Are You Directing Content Toward Specific Audiences or End-Users?

A basic tenant of writing is to write for specific audiences. The same rule applies to content development and sharing that you do for advancing the goals of your graduate program or programs. Given all the content sources that are available to you as a graduate program leader or team member, it’s tempting to create content without thinking about who the end-user will be. I’ve done it and I’ve seen others do it. The results are almost always disappointing, so I don’t suggest that approach. I suggest you start by selecting a target audience or end-user group that will benefit from exposure to the content I want to share. Then I develop it for them and share it with them.

Audience or End-User Focus

A major issue with content management is audience or end-user selection because there are so many audiences from which you can select. This means that most times your drawn to prepare content for a general audience, or an audience you find convenient, or an audience about which you know very little. Many times, you overlook end-user groups that could benefit when you follow this approach. A good practice is for you to start with a list of potential audiences and end-users from which to select. Then you select one or more audiences from your list to focus on and will benefit from the content you prepare and share with them.

Potential Audience or End-Users

Putting a comprehensive list of potential audience or end-user groups is challenging, but once done you can easily update when you identify additional groups or other groups become no longer relevant. Here is a list of generic audience or end-user groups to help you get started.

  1. Website visitors,
  2. Non opted-in leads,
  3. Opted-in leads,
  4. Inquiries,
  5. Information requestors,
  6. Applicants,
  7. Accepted applicants,
  8. Enrolled students,
  9. Significant others of enrolled students,
  10. Employers of applicants,
  11. Employers of accepted applicants,
  12. Employers of enrolled students,
  13. Faculty members teaching in the program,
  14. Faculty members teaching in other graduate programs offered,
  15. Employed students,
  16. Unemployed students,
  17. Students wanting to change jobs,
  18. Students wanting to change careers,
  19. Students with significant work experience,
  20. Students without significant work experience,
  21. B-School administration,
  22. Campus administration,
  23. Program team members,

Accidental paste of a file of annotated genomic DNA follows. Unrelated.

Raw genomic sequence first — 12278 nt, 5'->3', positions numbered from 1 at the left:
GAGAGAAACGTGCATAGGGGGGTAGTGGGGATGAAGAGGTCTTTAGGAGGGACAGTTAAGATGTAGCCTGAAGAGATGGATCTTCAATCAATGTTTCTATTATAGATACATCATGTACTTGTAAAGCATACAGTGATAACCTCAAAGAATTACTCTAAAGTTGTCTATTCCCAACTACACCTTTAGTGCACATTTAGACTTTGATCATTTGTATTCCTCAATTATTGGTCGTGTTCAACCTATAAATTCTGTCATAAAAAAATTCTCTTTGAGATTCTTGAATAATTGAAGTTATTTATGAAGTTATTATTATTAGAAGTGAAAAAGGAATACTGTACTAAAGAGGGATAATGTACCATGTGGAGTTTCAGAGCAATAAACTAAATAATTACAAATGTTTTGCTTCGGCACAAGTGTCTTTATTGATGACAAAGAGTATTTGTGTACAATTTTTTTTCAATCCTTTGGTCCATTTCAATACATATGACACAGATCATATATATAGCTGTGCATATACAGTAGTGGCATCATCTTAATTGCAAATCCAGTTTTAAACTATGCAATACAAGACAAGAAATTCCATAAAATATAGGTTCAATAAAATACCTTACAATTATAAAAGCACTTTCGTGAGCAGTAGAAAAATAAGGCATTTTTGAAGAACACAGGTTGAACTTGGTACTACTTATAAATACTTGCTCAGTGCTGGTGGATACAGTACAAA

24. Other graduate program leaders,
  25. Other graduate program team members,
  26. Local press reporters and writers,
  27. Campus media relations,
  28. Social media followers,
  29. Members of the local news media,
  30. Campus media relations office,
  31. Program graduates,
  32. Undergraduate graduates.

While this is a starting point, you will need to associate each of the audiences with specific graduate programs and remember you can always associate multiple generic audiences with multiple programs or just a single program that you can direct your content.

A good rule of thumb for any audience is to never create a list or group for that audience unless you know what you will do with the members of the list, either individually or collectively. You should have a compelling reason for adding the group to a program or a program to a group.

Program Specific Association

Specific program association is where the heavy lifting starts. For example, you could associate website visitors with a specific program such as part-time MBA website visitors. Once you select a program, see if you can deliver content directly to individual group members. In this example, it is doubtful you can deliver content specifically to individual website visitors. You will do this via changes to the website’s content. Classifying each subgroup as to direct or indirect content delivery is important because it helps with content creation that you can direct toward end-users or audiences with precision, ease and purpose.

Following the recommendations in this article moves you one step closer to having your own content management program. Next, I’ll discuss with you how to match sources of content with specific audiences or end-users.

Let me know what you think. You can share your comments in the Community Forum or email them to me at

Content written by Rodney G. Alsup and published by the MBA News Digest Academy on December 11, 2020.